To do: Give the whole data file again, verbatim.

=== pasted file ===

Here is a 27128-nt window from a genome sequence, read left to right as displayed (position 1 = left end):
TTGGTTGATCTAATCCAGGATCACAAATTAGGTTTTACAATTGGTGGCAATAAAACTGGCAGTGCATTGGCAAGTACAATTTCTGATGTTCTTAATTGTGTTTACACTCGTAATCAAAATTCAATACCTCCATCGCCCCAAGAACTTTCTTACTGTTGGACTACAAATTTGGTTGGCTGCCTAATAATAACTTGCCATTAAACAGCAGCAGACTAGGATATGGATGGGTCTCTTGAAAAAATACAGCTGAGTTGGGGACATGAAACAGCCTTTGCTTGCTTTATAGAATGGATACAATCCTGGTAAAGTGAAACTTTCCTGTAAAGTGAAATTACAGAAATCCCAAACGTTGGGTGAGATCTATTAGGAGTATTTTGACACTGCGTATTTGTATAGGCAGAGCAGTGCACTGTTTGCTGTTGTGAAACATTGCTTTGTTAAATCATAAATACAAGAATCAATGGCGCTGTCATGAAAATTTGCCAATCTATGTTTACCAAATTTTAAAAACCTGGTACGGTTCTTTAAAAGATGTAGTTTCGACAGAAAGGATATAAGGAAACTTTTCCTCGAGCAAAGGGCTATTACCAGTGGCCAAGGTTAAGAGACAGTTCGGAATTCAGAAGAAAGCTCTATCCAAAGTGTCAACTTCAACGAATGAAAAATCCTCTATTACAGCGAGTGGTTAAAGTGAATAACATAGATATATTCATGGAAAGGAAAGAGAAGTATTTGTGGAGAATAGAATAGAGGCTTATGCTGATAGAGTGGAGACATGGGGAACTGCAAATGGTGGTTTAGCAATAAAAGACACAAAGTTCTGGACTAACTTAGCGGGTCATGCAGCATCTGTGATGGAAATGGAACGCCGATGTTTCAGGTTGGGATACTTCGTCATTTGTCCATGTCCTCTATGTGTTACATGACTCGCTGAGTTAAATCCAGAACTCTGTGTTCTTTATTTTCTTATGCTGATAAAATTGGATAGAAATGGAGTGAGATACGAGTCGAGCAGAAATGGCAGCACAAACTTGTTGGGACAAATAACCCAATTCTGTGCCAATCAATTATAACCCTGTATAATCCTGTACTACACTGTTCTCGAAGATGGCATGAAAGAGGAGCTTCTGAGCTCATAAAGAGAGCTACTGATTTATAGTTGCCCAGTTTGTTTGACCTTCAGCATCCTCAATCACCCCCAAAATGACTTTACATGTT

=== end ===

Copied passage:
Here is a 27128-nt window from a genome sequence, read left to right as displayed (position 1 = left end):
TTGGTTGATCTAATCCAGGATCACAAATTAGGTTTTACAATTGGTGGCAATAAAACTGGCAGTGCATTGGCAAGTACAATTTCTGATGTTCTTAATTGTGTTTACACTCGTAATCAAAATTCAATACCTCCATCGCCCCAAGAACTTTCTTACTGTTGGACTACAAATTTGGTTGGCTGCCTAATAATAACTTGCCATTAAACAGCAGCAGACTAGGATATGGATGGGTCTCTTGAAAAAATACAGCTGAGTTGGGGACATGAAACAGCCTTTGCTTGCTTTATAGAATGGATACAATCCTGGTAAAGTGAAACTTTCCTGTAAAGTGAAATTACAGAAATCCCAAACGTTGGGTGAGATCTATTAGGAGTATTTTGACACTGCGTATTTGTATAGGCAGAGCAGTGCACTGTTTGCTGTTGTGAAACATTGCTTTGTTAAATCATAAATACAAGAATCAATGGCGCTGTCATGAAAATTTGCCAATCTATGTTTACCAAATTTTAAAAACCTGGTACGGTTCTTTAAAAGATGTAGTTTCGACAGAAAGGATATAAGGAAACTTTTCCTCGAGCAAAGGGCTATTACCAGTGGCCAAGGTTAAGAGACAGTTCGGAATTCAGAAGAAAGCTCTATCCAAAGTGTCAACTTCAACGAATGAAAAATCCTCTATTACAGCGAGTGGTTAAAGTGAATAACATAGATATATTCATGGAAAGGAAAGAGAAGTATTTGTGGAGAATAGAATAGAGGCTTATGCTGATAGAGTGGAGACATGGGGAACTGCAAATGGTGGTTTAGCAATAAAAGACACAAAGTTCTGGACTAACTTAGCGGGTCATGCAGCATCTGTGATGGAAATGGAACGCCGATGTTTCAGGTTGGGATACTTCGTCATTTGTCCATGTCCTCTATGTGTTACATGACTCGCTGAGTTAAATCCAGAACTCTGTGTTCTTTATTTTCTTATGCTGATAAAATTGGATAGAAATGGAGTGAGATACGAGTCGAGCAGAAATGGCAGCACAAACTTGTTGGGACAAATAACCCAATTCTGTGCCAATCAATTATAACCCTGTATAATCCTGTACTACACTGTTCTCGAAGATGGCATGAAAGAGGAGCTTCTGAGCTCATAAAGAGAGCTACTGATTTATAGTTGCCCAGTTTGTTTGACCTTCAGCATCCTCAATCACCCCCAAAATGACTTTACATGTT